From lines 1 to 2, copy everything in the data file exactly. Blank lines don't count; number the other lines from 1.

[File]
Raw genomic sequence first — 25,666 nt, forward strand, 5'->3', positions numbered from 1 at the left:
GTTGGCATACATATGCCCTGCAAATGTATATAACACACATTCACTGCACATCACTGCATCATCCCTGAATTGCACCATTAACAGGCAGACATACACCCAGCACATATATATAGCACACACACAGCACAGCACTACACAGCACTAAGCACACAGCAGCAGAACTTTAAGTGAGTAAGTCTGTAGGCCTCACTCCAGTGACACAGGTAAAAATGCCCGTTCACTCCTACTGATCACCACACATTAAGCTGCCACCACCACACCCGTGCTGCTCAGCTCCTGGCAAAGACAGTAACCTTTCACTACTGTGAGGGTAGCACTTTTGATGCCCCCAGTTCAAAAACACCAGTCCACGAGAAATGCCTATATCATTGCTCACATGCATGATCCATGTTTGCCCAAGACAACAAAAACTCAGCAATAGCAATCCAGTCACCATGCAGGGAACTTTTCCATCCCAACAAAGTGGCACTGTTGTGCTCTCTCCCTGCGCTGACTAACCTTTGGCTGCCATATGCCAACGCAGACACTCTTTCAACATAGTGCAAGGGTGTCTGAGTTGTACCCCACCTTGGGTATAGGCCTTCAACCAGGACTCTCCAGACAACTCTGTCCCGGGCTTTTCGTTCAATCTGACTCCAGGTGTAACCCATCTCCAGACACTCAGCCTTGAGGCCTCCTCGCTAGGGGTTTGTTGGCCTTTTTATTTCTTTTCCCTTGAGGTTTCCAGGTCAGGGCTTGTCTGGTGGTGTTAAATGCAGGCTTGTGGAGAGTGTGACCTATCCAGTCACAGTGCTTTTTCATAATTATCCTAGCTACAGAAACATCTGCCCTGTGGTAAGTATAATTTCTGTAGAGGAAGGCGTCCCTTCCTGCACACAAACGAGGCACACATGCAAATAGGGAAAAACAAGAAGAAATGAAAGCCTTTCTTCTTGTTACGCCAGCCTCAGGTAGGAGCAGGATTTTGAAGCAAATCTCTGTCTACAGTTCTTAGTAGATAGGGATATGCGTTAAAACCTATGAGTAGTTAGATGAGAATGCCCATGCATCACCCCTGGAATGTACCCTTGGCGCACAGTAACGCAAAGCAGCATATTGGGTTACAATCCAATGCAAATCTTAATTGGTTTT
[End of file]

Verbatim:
Raw genomic sequence first — 25,666 nt, forward strand, 5'->3', positions numbered from 1 at the left:
GTTGGCATACATATGCCCTGCAAATGTATATAACACACATTCACTGCACATCACTGCATCATCCCTGAATTGCACCATTAACAGGCAGACATACACCCAGCACATATATATAGCACACACACAGCACAGCACTACACAGCACTAAGCACACAGCAGCAGAACTTTAAGTGAGTAAGTCTGTAGGCCTCACTCCAGTGACACAGGTAAAAATGCCCGTTCACTCCTACTGATCACCACACATTAAGCTGCCACCACCACACCCGTGCTGCTCAGCTCCTGGCAAAGACAGTAACCTTTCACTACTGTGAGGGTAGCACTTTTGATGCCCCCAGTTCAAAAACACCAGTCCACGAGAAATGCCTATATCATTGCTCACATGCATGATCCATGTTTGCCCAAGACAACAAAAACTCAGCAATAGCAATCCAGTCACCATGCAGGGAACTTTTCCATCCCAACAAAGTGGCACTGTTGTGCTCTCTCCCTGCGCTGACTAACCTTTGGCTGCCATATGCCAACGCAGACACTCTTTCAACATAGTGCAAGGGTGTCTGAGTTGTACCCCACCTTGGGTATAGGCCTTCAACCAGGACTCTCCAGACAACTCTGTCCCGGGCTTTTCGTTCAATCTGACTCCAGGTGTAACCCATCTCCAGACACTCAGCCTTGAGGCCTCCTCGCTAGGGGTTTGTTGGCCTTTTTATTTCTTTTCCCTTGAGGTTTCCAGGTCAGGGCTTGTCTGGTGGTGTTAAATGCAGGCTTGTGGAGAGTGTGACCTATCCAGTCACAGTGCTTTTTCATAATTATCCTAGCTACAGAAACATCTGCCCTGTGGTAAGTATAATTTCTGTAGAGGAAGGCGTCCCTTCCTGCACACAAACGAGGCACACATGCAAATAGGGAAAAACAAGAAGAAATGAAAGCCTTTCTTCTTGTTACGCCAGCCTCAGGTAGGAGCAGGATTTTGAAGCAAATCTCTGTCTACAGTTCTTAGTAGATAGGGATATGCGTTAAAACCTATGAGTAGTTAGATGAGAATGCCCATGCATCACCCCTGGAATGTACCCTTGGCGCACAGTAACGCAAAGCAGCATATTGGGTTACAATCCAATGCAAATCTTAATTGGTTTT